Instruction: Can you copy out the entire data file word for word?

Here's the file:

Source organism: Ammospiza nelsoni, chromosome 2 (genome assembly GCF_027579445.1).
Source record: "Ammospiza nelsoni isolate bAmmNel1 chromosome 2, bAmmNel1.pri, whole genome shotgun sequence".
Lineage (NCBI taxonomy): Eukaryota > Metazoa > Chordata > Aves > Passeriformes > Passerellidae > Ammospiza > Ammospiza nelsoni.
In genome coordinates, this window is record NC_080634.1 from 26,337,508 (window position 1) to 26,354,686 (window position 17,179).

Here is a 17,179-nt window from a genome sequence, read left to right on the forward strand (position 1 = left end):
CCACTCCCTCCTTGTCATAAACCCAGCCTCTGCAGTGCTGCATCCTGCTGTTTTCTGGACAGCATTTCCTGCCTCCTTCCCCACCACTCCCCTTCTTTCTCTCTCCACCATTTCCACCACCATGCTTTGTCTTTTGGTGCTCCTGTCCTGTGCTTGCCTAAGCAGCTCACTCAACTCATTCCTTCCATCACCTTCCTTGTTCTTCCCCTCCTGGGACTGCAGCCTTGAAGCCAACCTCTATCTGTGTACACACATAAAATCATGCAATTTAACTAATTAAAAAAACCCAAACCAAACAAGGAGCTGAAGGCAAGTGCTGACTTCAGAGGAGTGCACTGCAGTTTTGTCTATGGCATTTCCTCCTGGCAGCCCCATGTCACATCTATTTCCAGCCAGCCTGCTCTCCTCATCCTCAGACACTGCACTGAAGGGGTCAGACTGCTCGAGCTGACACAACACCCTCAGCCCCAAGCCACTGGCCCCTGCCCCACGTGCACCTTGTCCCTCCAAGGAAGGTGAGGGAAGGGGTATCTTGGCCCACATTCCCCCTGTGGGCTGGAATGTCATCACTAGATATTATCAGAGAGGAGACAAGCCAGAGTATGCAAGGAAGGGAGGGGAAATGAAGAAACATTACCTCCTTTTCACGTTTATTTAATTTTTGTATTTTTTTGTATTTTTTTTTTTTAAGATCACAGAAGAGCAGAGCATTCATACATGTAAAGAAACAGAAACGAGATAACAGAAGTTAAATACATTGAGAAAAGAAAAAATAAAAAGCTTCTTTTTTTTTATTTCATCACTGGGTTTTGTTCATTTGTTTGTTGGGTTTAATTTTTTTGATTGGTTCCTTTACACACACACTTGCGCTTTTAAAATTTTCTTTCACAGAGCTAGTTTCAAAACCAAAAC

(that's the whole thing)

Source organism: Ammospiza nelsoni, chromosome 2 (genome assembly GCF_027579445.1).
Source record: "Ammospiza nelsoni isolate bAmmNel1 chromosome 2, bAmmNel1.pri, whole genome shotgun sequence".
Lineage (NCBI taxonomy): Eukaryota > Metazoa > Chordata > Aves > Passeriformes > Passerellidae > Ammospiza > Ammospiza nelsoni.
In genome coordinates, this window is record NC_080634.1 from 26,337,508 (window position 1) to 26,354,686 (window position 17,179).

Here is a 17,179-nt window from a genome sequence, read left to right on the forward strand (position 1 = left end):
CCACTCCCTCCTTGTCATAAACCCAGCCTCTGCAGTGCTGCATCCTGCTGTTTTCTGGACAGCATTTCCTGCCTCCTTCCCCACCACTCCCCTTCTTTCTCTCTCCACCATTTCCACCACCATGCTTTGTCTTTTGGTGCTCCTGTCCTGTGCTTGCCTAAGCAGCTCACTCAACTCATTCCTTCCATCACCTTCCTTGTTCTTCCCCTCCTGGGACTGCAGCCTTGAAGCCAACCTCTATCTGTGTACACACATAAAATCATGCAATTTAACTAATTAAAAAAACCCAAACCAAACAAGGAGCTGAAGGCAAGTGCTGACTTCAGAGGAGTGCACTGCAGTTTTGTCTATGGCATTTCCTCCTGGCAGCCCCATGTCACATCTATTTCCAGCCAGCCTGCTCTCCTCATCCTCAGACACTGCACTGAAGGGGTCAGACTGCTCGAGCTGACACAACACCCTCAGCCCCAAGCCACTGGCCCCTGCCCCACGTGCACCTTGTCCCTCCAAGGAAGGTGAGGGAAGGGGTATCTTGGCCCACATTCCCCCTGTGGGCTGGAATGTCATCACTAGATATTATCAGAGAGGAGACAAGCCAGAGTATGCAAGGAAGGGAGGGGAAATGAAGAAACATTACCTCCTTTTCACGTTTATTTAATTTTTGTATTTTTTTGTATTTTTTTTTTTTAAGATCACAGAAGAGCAGAGCATTCATACATGTAAAGAAACAGAAACGAGATAACAGAAGTTAAATACATTGAGAAAAGAAAAAATAAAAAGCTTCTTTTTTTTTATTTCATCACTGGGTTTTGTTCATTTGTTTGTTGGGTTTAATTTTTTTGATTGGTTCCTTTACACACACACTTGCGCTTTTAAAATTTTCTTTCACAGAGCTAGTTTCAAAACCAAAAC